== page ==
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Feb 16, 2018
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Virginia Imam Ahmed Shehata Criticizes Arab Americans for Racism toward Muslim African Americans: We Are Indebted to Them

#6443 | 02:48
Source: The Internet - "Dar Al-Hijrah Islamic Center on YouTube"

On February 16, Egyptian-born Imam Ahmed Shehata delivered a Friday sermon at the Dar Al-Hijrah Islamic Center in Fairfax County, Virginia, in which he criticized the Arab community in the U.S. for racism toward the Muslim African-American community. "If not for them, America would not have accepted me and you with open arms and would not have granted us freedom of worship," he said. "It begins and ends with this freedom, the price of which was paid by people... from whom we are isolating ourselves," said Imam Shehata. The Friday sermon was posted on Dar Al-Hijrah Islamic Center's YouTube channel.

 

Following is a transcript:

 

Ahmed Shehata: "No matter how long we have lived in America, we are still isolated from American society in general, and unfortunately, we are still isolated from our brothers in the Muslim African-American community. Many of us, especially among the Arab immigrants, still use the word "slave". In the religious sense, we are all slaves to Allah. Apart from that, we are all equal. If one can talk about debt – we are indebted to them. If not for them, America would not have accepted me and you with open arms, and would not have granted us freedom of worship. There are more than 2,017 Islamic centers in America, and it was the Muslim African-American community that started it all in the mid-1960s. Then the Muslim and Arab immigrants came here from their countries, and encountered a foundation upon which to build. If not for that foundation, it would have been impossible to build anything. You and me, as immigrants, know the value of the blue passport. We have come from countries where human lives and freedom are worthless. Those concepts are not even mentioned in the Indian subcontinent – our Indian, Pakistani, and Bengali brothers – or in the various Arab countries. We have come to America to enjoy these things. Many of us who travel to our countries of origin for the summer vacations breathe a sigh of relief when they return, and say: In America, we are free to practice our religion. This freedom continues to grow despite all the pressure, while it diminishes in the Islamic countries. Let me tell you, it all begins and ends with this freedom, the price of which was paid by people who are still isolated by our community, or rather, from whom we are isolating ourselves. This is the truth, and no honest man can deny it.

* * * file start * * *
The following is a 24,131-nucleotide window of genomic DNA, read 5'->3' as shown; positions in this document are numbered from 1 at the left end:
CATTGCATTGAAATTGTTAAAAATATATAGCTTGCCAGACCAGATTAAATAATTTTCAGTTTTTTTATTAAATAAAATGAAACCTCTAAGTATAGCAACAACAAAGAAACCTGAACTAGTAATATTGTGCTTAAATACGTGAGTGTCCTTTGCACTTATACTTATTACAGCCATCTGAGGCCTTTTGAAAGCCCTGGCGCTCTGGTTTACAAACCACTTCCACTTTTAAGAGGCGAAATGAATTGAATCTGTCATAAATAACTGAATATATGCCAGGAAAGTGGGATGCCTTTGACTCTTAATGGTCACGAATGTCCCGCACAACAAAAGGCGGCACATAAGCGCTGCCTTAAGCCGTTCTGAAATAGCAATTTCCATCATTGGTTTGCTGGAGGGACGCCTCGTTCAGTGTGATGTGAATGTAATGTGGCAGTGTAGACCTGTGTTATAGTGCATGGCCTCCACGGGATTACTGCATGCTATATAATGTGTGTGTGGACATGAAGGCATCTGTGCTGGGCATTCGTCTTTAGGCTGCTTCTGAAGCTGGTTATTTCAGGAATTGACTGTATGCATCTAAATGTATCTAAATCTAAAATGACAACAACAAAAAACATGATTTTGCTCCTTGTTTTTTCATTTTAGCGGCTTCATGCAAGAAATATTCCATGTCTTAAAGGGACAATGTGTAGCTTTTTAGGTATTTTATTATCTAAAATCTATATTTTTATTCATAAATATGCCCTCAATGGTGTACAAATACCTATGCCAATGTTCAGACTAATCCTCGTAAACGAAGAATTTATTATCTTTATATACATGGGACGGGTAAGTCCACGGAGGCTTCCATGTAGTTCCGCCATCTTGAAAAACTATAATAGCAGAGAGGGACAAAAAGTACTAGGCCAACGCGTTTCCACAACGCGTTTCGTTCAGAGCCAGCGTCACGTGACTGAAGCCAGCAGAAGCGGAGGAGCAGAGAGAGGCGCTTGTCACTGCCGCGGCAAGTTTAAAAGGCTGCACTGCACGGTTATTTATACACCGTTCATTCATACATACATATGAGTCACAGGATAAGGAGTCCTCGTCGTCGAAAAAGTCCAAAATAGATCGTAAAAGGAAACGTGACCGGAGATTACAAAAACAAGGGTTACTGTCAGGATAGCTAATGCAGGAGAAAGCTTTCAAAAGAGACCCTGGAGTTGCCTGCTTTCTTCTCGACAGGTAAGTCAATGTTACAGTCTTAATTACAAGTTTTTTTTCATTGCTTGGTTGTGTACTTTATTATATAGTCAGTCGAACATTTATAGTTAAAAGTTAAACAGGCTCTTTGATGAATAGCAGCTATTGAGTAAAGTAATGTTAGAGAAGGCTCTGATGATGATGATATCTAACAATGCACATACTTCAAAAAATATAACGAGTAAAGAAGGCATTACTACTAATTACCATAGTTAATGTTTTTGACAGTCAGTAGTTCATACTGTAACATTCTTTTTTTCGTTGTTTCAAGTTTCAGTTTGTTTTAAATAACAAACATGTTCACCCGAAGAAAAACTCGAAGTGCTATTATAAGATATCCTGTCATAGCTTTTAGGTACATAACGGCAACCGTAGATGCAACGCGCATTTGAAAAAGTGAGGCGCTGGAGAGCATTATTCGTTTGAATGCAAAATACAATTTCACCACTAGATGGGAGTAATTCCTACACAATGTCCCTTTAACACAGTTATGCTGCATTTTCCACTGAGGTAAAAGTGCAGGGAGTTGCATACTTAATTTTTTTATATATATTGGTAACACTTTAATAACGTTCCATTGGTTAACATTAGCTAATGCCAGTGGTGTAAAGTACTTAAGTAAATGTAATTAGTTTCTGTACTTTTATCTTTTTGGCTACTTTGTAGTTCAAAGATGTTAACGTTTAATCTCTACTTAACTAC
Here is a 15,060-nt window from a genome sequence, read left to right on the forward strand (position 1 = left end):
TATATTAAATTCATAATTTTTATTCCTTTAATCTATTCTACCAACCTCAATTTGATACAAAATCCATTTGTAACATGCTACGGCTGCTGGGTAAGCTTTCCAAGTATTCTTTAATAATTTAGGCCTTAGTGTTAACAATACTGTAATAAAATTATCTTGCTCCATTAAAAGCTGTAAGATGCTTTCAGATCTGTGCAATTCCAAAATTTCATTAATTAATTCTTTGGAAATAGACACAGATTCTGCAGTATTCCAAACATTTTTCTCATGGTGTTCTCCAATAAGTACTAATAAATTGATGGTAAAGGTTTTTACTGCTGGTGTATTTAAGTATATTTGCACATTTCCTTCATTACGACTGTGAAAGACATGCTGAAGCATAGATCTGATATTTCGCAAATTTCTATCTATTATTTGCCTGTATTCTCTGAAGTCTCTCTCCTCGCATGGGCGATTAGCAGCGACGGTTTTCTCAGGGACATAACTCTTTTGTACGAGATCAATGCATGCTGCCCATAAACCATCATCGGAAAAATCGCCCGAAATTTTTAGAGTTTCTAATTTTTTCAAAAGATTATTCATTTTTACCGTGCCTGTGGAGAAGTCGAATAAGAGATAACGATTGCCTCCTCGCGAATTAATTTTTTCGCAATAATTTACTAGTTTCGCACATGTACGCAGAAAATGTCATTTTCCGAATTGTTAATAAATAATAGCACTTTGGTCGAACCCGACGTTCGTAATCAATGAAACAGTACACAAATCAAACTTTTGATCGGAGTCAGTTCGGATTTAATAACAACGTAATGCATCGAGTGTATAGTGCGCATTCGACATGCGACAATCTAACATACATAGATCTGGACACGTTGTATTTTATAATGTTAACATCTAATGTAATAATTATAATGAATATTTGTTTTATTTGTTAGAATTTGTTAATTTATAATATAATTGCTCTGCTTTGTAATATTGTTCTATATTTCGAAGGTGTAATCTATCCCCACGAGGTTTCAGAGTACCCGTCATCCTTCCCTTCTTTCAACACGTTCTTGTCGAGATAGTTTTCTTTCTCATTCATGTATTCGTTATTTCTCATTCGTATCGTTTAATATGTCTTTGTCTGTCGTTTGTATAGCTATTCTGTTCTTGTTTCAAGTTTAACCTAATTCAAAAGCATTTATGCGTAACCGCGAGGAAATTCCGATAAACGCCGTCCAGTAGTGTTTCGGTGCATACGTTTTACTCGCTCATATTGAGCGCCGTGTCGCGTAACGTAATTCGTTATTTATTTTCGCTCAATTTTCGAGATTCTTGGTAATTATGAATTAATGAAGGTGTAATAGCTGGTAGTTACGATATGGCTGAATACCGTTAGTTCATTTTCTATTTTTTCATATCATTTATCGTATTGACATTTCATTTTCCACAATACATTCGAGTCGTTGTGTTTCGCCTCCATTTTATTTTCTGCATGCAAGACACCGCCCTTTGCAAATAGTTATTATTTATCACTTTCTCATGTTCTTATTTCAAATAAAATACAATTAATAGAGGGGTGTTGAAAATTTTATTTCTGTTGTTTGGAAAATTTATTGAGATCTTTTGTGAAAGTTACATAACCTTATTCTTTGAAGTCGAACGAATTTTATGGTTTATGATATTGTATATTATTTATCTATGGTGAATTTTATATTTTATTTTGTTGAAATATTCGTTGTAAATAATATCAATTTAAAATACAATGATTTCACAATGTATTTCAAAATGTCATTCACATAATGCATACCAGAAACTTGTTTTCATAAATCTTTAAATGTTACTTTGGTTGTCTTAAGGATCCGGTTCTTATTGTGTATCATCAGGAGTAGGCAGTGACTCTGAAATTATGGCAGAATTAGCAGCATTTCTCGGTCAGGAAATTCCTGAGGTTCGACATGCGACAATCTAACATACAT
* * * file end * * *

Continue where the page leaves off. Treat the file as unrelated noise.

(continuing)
[...]

 

"Do you have five African-American brothers in your phone book? You call them, you hang around with them?

 

[...]

 

"Like it or not, our children are Americans in culture, education, and knowledge, and they have an [Islamic] religious identity. They view their immigrant parents as racists."

 

[...]